LOS ANGELES -- Rick Honeycutt has stepped aside after a 14-year run as the Dodgers pitching guru, but on Aug. 29, 1987, with the club in a dogfight to stay out of last place, the Dodgers unloaded the then-struggling left-handed pitcher to the Oakland A’s for a player to be
LOS ANGELES -- Rick Honeycutt has stepped aside after a 14-year run as the Dodgers pitching guru, but on Aug. 29, 1987, with the club in a dogfight to stay out of last place, the Dodgers unloaded the then-struggling left-handed pitcher to the Oakland A’s for a player to be named later.
That name was Tim Belcher, and he turned out to be arguably the best PTBN in franchise history.
Although his identity wasn’t confirmed for another five days and he had yet to reach the Major Leagues, Belcher was already a controversial figure. He had been the first pick overall in the June 1983 Draft by the Minnesota Twins. But he became only the second player in Draft history to be picked first overall and not sign when he turned down Minnesota’s $120,500 offer and went back to school.
That made him eligible for the since-eliminated secondary phase draft, when the New York Yankees again made him the first player picked and signed him to a $175,000 bonus. A procedural goof by Yankees management left Belcher unprotected and, within a few days, he was selected by the A’s as compensation for losing Class A free-agent pitcher Tom Underwood.
Despite unquestioned talent, Belcher had been troubled by a sore arm in 1986 and wild arm in '87. At the time of the trade, Belcher was 9-11 with a 4.42 ERA for Triple-A Tacoma, allowing a staggering 133 walks with 136 strikeouts in 163 innings over 29 games (28 starts). He'd spent most of the previous season resting a sore shoulder (bone spur and slight labrum tear), pitching only 37 innings at Double-A Huntsville.
For the Dodgers, 1986-87 were back-to-back, second-division finishes. After coming in fifth place in '86, on Opening Day of '87 general manager Al Campanis made his infamous "Nightline" statements and was soon fired. Fred Claire took over, inheriting a thin roster and barren farm system.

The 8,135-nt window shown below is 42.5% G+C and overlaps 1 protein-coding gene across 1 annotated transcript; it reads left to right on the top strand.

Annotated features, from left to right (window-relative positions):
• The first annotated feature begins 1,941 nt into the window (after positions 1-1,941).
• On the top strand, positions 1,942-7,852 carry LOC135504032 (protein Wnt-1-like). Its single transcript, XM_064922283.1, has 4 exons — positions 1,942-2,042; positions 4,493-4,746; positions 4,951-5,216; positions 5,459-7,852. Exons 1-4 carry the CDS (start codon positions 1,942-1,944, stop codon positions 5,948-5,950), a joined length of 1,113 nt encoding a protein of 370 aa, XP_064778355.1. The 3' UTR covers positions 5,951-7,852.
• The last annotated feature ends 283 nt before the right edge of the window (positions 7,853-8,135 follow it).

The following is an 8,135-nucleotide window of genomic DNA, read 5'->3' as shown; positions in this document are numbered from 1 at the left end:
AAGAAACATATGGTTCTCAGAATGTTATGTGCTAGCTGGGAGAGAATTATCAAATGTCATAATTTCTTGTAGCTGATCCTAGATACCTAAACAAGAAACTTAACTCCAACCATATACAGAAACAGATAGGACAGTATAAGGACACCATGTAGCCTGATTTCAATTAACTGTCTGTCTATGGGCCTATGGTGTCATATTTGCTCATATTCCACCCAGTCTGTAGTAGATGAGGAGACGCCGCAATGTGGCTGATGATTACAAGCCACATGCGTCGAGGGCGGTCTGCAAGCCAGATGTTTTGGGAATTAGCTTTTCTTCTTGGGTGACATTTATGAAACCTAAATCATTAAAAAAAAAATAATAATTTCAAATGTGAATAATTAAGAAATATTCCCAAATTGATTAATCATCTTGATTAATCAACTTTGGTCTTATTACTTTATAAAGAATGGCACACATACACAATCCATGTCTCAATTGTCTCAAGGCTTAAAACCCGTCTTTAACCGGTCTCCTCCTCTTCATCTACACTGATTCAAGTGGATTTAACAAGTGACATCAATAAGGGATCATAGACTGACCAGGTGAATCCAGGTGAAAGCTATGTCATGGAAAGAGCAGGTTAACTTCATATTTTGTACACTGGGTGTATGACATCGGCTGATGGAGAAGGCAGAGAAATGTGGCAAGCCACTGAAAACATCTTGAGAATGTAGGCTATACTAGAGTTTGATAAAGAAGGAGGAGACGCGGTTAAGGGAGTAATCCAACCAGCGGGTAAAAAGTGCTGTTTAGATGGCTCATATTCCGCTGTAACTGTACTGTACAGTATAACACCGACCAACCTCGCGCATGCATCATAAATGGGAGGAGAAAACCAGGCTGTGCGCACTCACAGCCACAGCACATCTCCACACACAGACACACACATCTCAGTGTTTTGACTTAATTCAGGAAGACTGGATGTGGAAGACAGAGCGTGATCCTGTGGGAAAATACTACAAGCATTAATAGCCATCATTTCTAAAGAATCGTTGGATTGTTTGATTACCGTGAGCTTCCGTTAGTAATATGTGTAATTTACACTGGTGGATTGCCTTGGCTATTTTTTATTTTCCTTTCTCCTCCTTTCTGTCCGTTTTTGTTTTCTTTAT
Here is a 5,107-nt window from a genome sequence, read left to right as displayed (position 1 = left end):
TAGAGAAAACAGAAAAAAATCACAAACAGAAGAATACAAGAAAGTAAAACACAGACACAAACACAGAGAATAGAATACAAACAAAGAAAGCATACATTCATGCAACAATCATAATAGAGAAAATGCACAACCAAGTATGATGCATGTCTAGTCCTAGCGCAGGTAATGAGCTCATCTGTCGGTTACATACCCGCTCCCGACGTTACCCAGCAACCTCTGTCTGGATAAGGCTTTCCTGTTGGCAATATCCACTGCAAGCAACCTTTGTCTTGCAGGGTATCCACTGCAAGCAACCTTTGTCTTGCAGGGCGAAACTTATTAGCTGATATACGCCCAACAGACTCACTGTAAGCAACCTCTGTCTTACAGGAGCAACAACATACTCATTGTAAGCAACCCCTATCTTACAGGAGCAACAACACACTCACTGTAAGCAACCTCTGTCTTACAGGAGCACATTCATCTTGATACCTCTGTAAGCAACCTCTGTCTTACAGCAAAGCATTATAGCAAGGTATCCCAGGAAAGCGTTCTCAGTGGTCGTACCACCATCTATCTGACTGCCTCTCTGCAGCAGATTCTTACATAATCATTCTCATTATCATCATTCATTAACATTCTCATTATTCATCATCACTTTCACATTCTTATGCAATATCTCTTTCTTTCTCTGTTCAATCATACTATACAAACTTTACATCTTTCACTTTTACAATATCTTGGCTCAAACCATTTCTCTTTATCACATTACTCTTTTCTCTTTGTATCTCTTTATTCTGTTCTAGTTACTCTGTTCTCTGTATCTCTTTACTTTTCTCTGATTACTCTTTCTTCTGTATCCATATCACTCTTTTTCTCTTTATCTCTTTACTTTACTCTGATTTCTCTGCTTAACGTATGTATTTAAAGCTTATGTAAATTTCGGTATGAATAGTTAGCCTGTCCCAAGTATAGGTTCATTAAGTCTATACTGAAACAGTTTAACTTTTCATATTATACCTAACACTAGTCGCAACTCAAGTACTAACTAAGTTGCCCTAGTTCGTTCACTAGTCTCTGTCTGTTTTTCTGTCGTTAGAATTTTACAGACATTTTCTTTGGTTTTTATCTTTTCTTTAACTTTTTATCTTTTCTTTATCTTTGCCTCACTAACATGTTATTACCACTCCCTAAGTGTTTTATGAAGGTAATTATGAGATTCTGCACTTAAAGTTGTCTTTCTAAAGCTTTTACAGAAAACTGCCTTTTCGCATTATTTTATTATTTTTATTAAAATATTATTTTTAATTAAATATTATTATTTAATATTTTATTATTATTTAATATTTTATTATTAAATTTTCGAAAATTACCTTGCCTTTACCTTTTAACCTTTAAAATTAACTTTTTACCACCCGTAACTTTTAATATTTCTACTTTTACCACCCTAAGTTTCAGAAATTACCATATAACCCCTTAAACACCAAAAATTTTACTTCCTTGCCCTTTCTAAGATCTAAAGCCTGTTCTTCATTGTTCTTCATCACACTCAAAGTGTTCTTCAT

Claire made a blockbuster Winter Meetings trade in December -- adding Alfredo Griffin, Jay Howell and Jesse Orosco -- that would rightfully be credited as key to the 1988 world championship. The Honeycutt-Belcher deal would help both teams get to the World Series the next year, but at the time seemed like a traditional white-flag attempt by the Dodgers to move an older player and salary to a contender for a semi-prospect needing a fresh start.
Honeycutt had a 1.31 ERA through mid-May, but tried to pitch with a balky shoulder, was dropped from the rotation in late July and had an 11-game losing streak at the time of the trade. Belcher’s stock had fallen, but at the time the A’s wouldn’t give up Claire’s primary targets -- Griffin or Minor Leaguer Walt Weiss -- for Honeycutt.
In Josh Suchon’s book about the 1988 Dodgers, “Miracle Men,” Claire said the Dodgers scouted Belcher’s last six or seven starts at Triple-A, which included one in which an enraged Belcher was yanked and then beat up a trash can with a bat.
“In all the reports I got, I thought, 'We have to get this guy,'” Claire told Suchon. “He had a great delivery, great body, great makeup. I was about as happy as you could be when we traded Honeycutt, with all due respect.”
The Dodgers brought Belcher directly to the Major Leagues and his wildness magically vanished. He made five starts, went 4-2 with a 2.38 ERA and walked only seven in 34 innings. What happened?
Belcher said he had a revelation on his flight to Los Angeles to join the Dodgers.
“You’re 26 years old. You’ve gone from prospect to suspect and now back to prospect,” Belcher said. “I was smart enough to realize the only reason I hadn’t gotten called up to the big leagues from Oakland was that very fact -- I was walking too many people. You know what, I’m going to L.A. They’re out of it. They’re going to pitch me all of September. I’ve got to throw the ball over the plate. Even if everything I throw goes off the wall or over the wall, I have to throw strikes.”
Having passed the September “tryout” and posting a solid Spring Training, Belcher moved into the 1988 starting rotation by mid-April. Overshadowed in Orel Hershiser’s record-breaking Cy Young season, Belcher went 12-6 with a 2.91 ERA during the regular season and was The Sporting News National League Rookie Pitcher of the Year. He then won both starts against the Mets in the NL Championship Series.
With Hershiser having pitched Game 7 of the NLCS, Belcher inherited the Game 1 World Series start against his former Oakland club and Dave Stewart, one of the pitchers the Dodgers traded in 1983 to get Honeycutt. Belcher rebounded from Jose Canseco’s second-inning grand slam in his Game 1 start (won by Kirk Gibson’s legendary homer) to outpitch 21-game winner Stewart in a Game 4 victory.
Belcher went on to fire an MLB-leading eight shutouts and win 15 games in 1989. But he was one game over .500 the next two seasons, and ultimately was traded with John Wetteland to the Reds for Eric Davis and Kip Gross after the '91 season. He would pitch nine more Major League seasons and finish his career with 146 wins. Today, Belcher is a special assistant to baseball operations for the Cleveland Indians.
Ken Gurnick has covered the Dodgers for MLB.com since 2001.